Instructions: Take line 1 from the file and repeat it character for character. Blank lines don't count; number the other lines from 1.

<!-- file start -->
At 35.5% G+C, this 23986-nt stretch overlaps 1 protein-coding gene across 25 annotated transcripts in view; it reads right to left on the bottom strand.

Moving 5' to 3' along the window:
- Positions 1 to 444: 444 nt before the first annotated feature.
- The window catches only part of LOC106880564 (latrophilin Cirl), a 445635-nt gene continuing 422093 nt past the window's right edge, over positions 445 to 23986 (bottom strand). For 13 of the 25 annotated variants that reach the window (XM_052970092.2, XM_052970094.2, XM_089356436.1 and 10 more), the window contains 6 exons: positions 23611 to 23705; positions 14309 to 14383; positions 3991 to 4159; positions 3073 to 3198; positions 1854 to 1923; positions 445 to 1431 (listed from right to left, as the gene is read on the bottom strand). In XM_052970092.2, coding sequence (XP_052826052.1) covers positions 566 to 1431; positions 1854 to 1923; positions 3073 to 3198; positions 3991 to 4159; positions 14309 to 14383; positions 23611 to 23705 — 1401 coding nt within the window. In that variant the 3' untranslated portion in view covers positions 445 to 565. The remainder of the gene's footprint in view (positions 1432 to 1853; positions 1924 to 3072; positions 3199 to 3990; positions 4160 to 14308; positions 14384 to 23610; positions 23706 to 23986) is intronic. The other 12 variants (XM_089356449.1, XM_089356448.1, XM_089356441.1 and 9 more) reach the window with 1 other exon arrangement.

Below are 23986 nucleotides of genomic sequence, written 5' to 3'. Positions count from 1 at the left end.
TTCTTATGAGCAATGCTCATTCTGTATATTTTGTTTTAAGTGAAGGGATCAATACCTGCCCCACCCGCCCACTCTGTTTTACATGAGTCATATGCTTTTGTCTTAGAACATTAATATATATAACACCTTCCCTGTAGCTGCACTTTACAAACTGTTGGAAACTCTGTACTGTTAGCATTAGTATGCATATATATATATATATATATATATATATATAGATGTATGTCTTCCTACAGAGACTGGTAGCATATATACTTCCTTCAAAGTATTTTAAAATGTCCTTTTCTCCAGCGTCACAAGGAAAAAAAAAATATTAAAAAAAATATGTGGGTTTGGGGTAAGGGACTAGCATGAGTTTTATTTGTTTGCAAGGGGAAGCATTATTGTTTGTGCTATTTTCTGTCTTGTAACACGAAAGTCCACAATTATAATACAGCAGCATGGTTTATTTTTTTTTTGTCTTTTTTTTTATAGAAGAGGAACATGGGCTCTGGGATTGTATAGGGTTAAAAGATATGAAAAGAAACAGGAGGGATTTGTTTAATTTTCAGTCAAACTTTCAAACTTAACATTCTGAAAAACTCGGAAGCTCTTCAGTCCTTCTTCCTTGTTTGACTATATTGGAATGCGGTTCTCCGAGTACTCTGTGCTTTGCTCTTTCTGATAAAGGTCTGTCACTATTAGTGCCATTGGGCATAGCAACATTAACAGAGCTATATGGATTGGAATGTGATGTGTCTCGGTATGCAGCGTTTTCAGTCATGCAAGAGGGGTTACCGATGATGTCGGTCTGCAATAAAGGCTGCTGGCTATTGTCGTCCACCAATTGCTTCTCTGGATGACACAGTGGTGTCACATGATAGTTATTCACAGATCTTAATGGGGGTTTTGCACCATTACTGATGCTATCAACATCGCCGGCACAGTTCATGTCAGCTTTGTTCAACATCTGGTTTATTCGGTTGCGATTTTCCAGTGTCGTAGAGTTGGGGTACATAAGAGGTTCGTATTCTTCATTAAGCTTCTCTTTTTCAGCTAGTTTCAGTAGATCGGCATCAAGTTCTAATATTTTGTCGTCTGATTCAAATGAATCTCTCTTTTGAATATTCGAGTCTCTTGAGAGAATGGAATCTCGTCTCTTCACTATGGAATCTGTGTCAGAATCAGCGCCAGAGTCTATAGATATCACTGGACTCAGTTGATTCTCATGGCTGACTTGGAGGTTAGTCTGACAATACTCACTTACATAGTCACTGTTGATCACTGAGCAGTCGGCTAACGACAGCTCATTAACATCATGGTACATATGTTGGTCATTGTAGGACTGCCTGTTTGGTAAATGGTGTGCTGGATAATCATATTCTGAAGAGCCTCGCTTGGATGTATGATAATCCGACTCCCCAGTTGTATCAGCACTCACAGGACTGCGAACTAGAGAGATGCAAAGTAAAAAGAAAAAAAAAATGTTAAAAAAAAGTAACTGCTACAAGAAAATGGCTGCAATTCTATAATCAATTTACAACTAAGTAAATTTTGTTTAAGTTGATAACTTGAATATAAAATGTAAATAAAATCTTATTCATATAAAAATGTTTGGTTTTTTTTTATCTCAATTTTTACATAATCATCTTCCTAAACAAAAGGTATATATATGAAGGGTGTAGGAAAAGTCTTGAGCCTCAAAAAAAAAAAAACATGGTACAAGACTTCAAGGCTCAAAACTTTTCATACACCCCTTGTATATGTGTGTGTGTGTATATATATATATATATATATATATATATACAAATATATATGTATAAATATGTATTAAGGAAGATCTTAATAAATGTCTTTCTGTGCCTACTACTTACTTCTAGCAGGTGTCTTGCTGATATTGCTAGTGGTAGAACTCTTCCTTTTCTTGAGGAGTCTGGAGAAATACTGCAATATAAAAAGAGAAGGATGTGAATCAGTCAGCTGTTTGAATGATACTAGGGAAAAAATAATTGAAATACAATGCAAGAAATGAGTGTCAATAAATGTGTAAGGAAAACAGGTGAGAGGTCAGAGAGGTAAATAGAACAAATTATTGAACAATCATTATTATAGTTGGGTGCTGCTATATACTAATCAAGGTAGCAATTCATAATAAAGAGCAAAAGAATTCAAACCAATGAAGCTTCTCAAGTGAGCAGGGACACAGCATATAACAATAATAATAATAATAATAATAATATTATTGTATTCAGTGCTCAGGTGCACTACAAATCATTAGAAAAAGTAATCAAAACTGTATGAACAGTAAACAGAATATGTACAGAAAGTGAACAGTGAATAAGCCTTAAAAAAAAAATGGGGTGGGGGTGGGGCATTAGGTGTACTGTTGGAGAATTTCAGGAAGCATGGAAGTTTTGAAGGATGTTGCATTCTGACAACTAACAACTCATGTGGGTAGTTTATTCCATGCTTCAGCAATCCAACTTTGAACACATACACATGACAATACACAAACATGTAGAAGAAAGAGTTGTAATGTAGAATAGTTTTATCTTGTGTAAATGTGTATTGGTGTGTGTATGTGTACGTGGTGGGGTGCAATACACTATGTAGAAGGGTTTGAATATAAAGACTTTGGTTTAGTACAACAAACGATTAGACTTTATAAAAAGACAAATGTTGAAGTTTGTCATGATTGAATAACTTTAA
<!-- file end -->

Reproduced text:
At 35.5% G+C, this 23986-nt stretch overlaps 1 protein-coding gene across 25 annotated transcripts in view; it reads right to left on the bottom strand.